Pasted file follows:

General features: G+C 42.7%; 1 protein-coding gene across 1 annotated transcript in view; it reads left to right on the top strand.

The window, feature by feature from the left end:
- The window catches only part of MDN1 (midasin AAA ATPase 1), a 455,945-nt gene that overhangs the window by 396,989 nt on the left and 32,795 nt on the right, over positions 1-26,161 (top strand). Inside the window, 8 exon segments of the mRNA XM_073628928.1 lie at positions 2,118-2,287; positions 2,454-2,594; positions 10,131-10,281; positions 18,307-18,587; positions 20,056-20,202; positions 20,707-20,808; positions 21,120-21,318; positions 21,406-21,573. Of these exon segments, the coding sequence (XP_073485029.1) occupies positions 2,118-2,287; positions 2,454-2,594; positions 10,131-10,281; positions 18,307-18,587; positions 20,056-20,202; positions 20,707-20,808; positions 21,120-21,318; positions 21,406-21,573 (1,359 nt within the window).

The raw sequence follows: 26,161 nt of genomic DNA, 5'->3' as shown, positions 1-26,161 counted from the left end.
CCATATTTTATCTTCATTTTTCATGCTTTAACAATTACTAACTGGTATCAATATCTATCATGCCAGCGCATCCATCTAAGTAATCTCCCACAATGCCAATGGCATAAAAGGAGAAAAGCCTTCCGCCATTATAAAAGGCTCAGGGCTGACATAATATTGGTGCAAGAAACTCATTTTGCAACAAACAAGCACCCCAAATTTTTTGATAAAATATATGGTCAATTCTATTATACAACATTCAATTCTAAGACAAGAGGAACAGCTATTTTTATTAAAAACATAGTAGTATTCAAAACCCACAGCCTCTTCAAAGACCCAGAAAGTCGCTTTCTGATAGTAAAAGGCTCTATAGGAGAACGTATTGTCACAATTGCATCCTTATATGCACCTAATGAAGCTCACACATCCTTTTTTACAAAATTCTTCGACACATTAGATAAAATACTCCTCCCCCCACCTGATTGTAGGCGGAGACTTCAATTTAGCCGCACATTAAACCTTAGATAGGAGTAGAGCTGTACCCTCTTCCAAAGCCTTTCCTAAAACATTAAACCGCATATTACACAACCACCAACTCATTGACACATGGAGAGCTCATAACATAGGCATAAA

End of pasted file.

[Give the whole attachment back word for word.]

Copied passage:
General features: G+C 42.7%; 1 protein-coding gene across 1 annotated transcript in view; it reads left to right on the top strand.

The window, feature by feature from the left end:
- The window catches only part of MDN1 (midasin AAA ATPase 1), a 455,945-nt gene that overhangs the window by 396,989 nt on the left and 32,795 nt on the right, over positions 1-26,161 (top strand). Inside the window, 8 exon segments of the mRNA XM_073628928.1 lie at positions 2,118-2,287; positions 2,454-2,594; positions 10,131-10,281; positions 18,307-18,587; positions 20,056-20,202; positions 20,707-20,808; positions 21,120-21,318; positions 21,406-21,573. Of these exon segments, the coding sequence (XP_073485029.1) occupies positions 2,118-2,287; positions 2,454-2,594; positions 10,131-10,281; positions 18,307-18,587; positions 20,056-20,202; positions 20,707-20,808; positions 21,120-21,318; positions 21,406-21,573 (1,359 nt within the window).

The raw sequence follows: 26,161 nt of genomic DNA, 5'->3' as shown, positions 1-26,161 counted from the left end.
CCATATTTTATCTTCATTTTTCATGCTTTAACAATTACTAACTGGTATCAATATCTATCATGCCAGCGCATCCATCTAAGTAATCTCCCACAATGCCAATGGCATAAAAGGAGAAAAGCCTTCCGCCATTATAAAAGGCTCAGGGCTGACATAATATTGGTGCAAGAAACTCATTTTGCAACAAACAAGCACCCCAAATTTTTTGATAAAATATATGGTCAATTCTATTATACAACATTCAATTCTAAGACAAGAGGAACAGCTATTTTTATTAAAAACATAGTAGTATTCAAAACCCACAGCCTCTTCAAAGACCCAGAAAGTCGCTTTCTGATAGTAAAAGGCTCTATAGGAGAACGTATTGTCACAATTGCATCCTTATATGCACCTAATGAAGCTCACACATCCTTTTTTACAAAATTCTTCGACACATTAGATAAAATACTCCTCCCCCCACCTGATTGTAGGCGGAGACTTCAATTTAGCCGCACATTAAACCTTAGATAGGAGTAGAGCTGTACCCTCTTCCAAAGCCTTTCCTAAAACATTAAACCGCATATTACACAACCACCAACTCATTGACACATGGAGAGCTCATAACATAGGCATAAA